Ed McCully

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Theophilus Edward "Ed" McCully
Ed McCully.JPG
Born June 1, 1927
Died January 8, 1956 (aged 28)
Curaray River, Ecuador
Cause of death Murder by spearing
Resting place Ecuador
Residence Oriente, EC
Nationality American
Education Wheaton College
Marquette University Law School
School of Missionary Medicine
Occupation Missionary
Known for Operation Auca
Religion Christian (Plymouth Brethren)
Spouse(s) Marilou McCully (née Hobolth)
(April 18, 1928 – April 24, 2004)
Children Steve McCully (b. 1952)
Mike McCully (b. 1954)
Matt McCully (b. 1956)
Parent(s) T. Edward McCully, Sr., Lois Green McCully

Theophilus "Ed" McCully (1927 – Jan. 8, 1956) was an evangelical Christian missionary to Ecuador who, along with four other missionaries, was killed while attempting to evangelize the Auca people, through efforts known as Operation Auca.

Early years[edit]

McCully was the second oldest of three children. He grew up in Milwaukee, Wisconsin, where his father was a bakery executive. The family attended a Plymouth Brethren assembly called at that time the "Good News Chapel," but is now called "Wauwatosa Bible Chapel".[1] McCully's father was also a church elder, who preached from the pulpit.[citation needed]

College years[edit]

In the fall of 1945, McCully enrolled in Wheaton College where he majored in business and economics. It was also at Wheaton where he met and became good friends with Jim Elliot.

In college, McCully was an exceptional student. At 6'2" and 190 lbs., he proved to be very athletic and was on both the football and track teams. He also distinguished himself as a gifted orator, and became very popular among his classmates. His self-authored speech about U.S. Treasury Secretary Alexander Hamilton won McCully the 1949 National Hearst Oratorical Contest in San Francisco, a contest in which over 10,000 students had entered. That same year, McCully was unanimously elected senior class president.[citation needed]

After graduating from Wheaton in 1949, McCully entered Marquette University Law School intent on becoming a lawyer. Just before his second year there, he took a job as a hotel night clerk. Originally intending to spend the long hours studying classwork, he instead began reading more of the Bible. The biblical narrative of Nehemiah as well as his correspondence with Jim Elliot, who was making preparations to leave for Ecuador at the time, inspired McCully to consider missionary work. Finally, on September 22, 1950, the day before he was to register for his second year of school, he announced he would not be returning.

Ministry in America[edit]

After dropping out of law school, McCully began a ministry in the United States. In the winter and spring of 1951, he and Jim Elliot shared a weekly evangelical radio broadcast.[where?] He also travelled and spoke at various churches around the country. At one stop in Pontiac, Michigan, he met his future wife, Marilou Hobolth, a Moody Bible Institute graduate. They were married on June 29, 1951.

He then entered the School of Missionary Medicine in Los Angeles (today part of Biola University). He spent a year there studying dentistry, obstetrics, and tropical diseases and their treatments.

Ministry in Ecuador[edit]

The McCullys went to Ecuador supported by Christian Missions in Many Lands (CMML). Ed, Marilou and their 8 month old son, Stevie, left for Ecuador by ship on December 10, 1952. They first stayed in Quito to finish their Spanish study, then joined Jim Elliot and Pete Fleming at their mission station in Shandia. Eventually the McCullys took up residence at the Arajuno mission station deep in the jungle. They worked with the Quechua Indians.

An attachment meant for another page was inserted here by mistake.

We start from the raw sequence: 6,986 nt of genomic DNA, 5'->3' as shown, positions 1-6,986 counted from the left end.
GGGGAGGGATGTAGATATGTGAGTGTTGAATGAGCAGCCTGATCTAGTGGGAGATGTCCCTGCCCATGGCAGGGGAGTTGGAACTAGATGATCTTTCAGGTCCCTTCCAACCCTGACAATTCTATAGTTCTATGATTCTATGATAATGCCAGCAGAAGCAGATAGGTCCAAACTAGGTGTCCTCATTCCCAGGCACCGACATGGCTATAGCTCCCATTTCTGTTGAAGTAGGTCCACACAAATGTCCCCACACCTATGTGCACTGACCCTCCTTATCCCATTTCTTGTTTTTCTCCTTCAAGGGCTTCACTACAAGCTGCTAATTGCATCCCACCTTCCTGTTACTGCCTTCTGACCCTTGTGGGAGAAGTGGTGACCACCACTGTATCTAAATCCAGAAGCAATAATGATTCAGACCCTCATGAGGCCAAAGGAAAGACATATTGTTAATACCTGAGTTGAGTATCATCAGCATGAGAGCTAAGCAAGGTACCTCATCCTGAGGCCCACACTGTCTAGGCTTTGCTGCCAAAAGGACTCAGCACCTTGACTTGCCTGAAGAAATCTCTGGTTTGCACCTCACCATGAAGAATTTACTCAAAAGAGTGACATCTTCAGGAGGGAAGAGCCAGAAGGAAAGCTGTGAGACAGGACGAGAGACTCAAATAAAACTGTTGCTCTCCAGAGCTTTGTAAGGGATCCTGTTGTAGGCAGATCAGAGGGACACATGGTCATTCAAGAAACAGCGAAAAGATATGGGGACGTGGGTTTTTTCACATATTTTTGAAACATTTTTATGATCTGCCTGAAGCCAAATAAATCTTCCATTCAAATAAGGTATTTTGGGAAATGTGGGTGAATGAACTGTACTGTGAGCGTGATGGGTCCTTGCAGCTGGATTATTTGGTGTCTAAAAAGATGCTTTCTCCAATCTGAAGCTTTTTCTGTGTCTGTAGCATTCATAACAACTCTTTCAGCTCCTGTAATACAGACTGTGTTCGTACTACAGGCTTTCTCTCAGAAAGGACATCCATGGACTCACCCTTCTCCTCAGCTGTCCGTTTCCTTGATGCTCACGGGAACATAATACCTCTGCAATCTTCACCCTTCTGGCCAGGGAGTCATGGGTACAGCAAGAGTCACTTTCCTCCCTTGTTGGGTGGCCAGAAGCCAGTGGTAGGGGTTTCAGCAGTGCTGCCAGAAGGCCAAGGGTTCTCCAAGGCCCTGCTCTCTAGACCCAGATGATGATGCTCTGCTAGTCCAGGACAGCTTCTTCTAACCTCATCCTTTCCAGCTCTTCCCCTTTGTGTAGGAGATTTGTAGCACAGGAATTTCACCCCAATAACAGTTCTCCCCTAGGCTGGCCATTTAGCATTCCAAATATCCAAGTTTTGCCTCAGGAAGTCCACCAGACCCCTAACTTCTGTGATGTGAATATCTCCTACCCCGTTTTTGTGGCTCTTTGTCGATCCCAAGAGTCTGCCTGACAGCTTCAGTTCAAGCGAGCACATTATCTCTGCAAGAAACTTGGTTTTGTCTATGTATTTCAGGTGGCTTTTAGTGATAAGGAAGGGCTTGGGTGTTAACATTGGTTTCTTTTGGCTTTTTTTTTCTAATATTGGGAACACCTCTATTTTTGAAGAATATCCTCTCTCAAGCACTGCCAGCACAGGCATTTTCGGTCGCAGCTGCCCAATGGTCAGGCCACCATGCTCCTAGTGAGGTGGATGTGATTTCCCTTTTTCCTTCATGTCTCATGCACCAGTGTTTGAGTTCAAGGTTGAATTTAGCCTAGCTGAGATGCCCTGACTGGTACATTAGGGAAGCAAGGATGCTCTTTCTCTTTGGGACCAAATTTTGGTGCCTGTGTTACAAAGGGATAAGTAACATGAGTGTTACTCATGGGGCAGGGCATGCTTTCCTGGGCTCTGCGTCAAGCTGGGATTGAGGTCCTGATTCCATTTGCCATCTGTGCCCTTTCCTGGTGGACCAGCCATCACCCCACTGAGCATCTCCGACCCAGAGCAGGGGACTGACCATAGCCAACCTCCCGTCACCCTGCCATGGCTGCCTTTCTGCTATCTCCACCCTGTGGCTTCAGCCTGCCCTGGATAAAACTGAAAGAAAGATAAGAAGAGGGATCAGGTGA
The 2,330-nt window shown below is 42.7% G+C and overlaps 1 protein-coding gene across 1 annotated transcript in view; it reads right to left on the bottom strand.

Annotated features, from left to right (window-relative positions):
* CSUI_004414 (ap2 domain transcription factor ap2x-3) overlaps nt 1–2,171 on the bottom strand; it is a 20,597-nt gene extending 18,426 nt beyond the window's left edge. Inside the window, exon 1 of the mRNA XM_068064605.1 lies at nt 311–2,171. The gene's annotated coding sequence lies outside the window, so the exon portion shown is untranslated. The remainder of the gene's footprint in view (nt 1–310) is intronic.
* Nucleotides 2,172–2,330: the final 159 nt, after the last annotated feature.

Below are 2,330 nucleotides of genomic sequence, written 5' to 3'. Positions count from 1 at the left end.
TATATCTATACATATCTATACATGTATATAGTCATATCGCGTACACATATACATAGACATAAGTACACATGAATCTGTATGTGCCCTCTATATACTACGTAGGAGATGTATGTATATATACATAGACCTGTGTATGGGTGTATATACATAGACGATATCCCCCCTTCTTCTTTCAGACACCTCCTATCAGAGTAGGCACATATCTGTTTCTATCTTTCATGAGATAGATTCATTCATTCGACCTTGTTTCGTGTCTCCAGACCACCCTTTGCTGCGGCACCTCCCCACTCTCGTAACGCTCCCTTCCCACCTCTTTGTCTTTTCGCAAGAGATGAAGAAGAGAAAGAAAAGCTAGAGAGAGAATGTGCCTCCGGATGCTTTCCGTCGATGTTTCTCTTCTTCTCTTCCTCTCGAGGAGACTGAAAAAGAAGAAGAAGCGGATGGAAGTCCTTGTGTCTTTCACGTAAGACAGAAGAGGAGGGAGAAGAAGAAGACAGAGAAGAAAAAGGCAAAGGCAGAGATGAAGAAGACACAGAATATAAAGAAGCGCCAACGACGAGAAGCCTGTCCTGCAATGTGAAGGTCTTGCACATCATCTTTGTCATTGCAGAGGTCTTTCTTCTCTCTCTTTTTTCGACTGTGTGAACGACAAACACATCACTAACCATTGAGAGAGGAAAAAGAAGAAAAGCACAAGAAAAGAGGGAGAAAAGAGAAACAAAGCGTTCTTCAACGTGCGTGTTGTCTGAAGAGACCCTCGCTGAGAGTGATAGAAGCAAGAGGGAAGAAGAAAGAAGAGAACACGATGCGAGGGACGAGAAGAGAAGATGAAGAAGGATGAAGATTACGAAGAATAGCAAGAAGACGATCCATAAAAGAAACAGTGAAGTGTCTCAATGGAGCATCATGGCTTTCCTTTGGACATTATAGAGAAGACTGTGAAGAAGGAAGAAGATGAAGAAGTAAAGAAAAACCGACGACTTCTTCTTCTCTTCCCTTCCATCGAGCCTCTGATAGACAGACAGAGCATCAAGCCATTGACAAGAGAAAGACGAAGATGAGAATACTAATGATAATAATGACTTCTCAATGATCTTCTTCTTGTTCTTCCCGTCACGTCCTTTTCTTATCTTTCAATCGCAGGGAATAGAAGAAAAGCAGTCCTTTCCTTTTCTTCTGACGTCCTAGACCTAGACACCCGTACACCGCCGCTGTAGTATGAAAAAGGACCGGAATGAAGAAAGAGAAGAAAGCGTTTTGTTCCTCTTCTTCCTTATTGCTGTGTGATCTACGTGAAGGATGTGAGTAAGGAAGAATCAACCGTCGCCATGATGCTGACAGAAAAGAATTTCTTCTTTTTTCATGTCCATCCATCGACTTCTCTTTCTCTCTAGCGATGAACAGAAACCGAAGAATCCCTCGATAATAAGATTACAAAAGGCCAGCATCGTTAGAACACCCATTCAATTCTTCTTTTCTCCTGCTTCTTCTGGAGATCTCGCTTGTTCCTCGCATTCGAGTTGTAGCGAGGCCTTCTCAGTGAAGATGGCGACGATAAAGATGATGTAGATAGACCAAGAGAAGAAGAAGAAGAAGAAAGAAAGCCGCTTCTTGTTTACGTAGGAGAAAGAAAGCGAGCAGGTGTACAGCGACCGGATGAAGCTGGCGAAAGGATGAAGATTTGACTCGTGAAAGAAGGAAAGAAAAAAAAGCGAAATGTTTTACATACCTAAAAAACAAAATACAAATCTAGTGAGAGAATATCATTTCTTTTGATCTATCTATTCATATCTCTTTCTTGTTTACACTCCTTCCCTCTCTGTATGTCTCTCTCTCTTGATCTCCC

In the fall of 1955, McCully, along with Jim Elliot and missionary pilot Nate Saint, began Operation Auca, their plan to reach the previously un-contacted Auca Indians. Since the Auca had a reputation as one of the most murderous tribes on earth, everything was done to earn their trust. The missionaries began by making gift drops from Saint's airplane. McCully would often accompany Saint on these missions.

When the missionaries felt they had built up enough of a rapport with the Aucas, they decided to land in their territory. By this time, Roger Youderian and Pete Fleming had also joined the effort. Saint was able to land the airplane on a sandbar along the Curaray River. However, after friendly ground contact with three Aucas, the missionaries were attacked by a party of six Auca warriors and three women. McCully was speared by a young Auca named Mincaye, and also severely mutilated with a machete after he grabbed and tried to hold back one of his attackers. His role is described in the 2006 film End of the Spear.

Shortly afterwards, a search party was organized to find the men. McCully's body was not found by the search party, but he was presumed to be dead. Some Quechua Indians had later found his body further down stream, and even produced McCully's shoe and wristwatch as evidence.[citation needed]

Surviving family[edit]

This plaque at Wheaton College commemorates two alumni: Jim Elliot (bottom) and Ed McCully (top).

At the time of Ed's death, Marilou was eight months pregnant with their third son, Matt. She returned home to give birth and to meet with family. Ed McCully's memorial service was held at his home church in Wauwatosa, Wisconsin, and drew around 800 people.

Marilou eventually returned to Ecuador and lived in Quito for 6 years, running a home for missionary children. She later returned to America and settled in Washington State where she worked as a hospital bookkeeper. She never remarried, and died of cancer on April 24, 2004.[citation needed]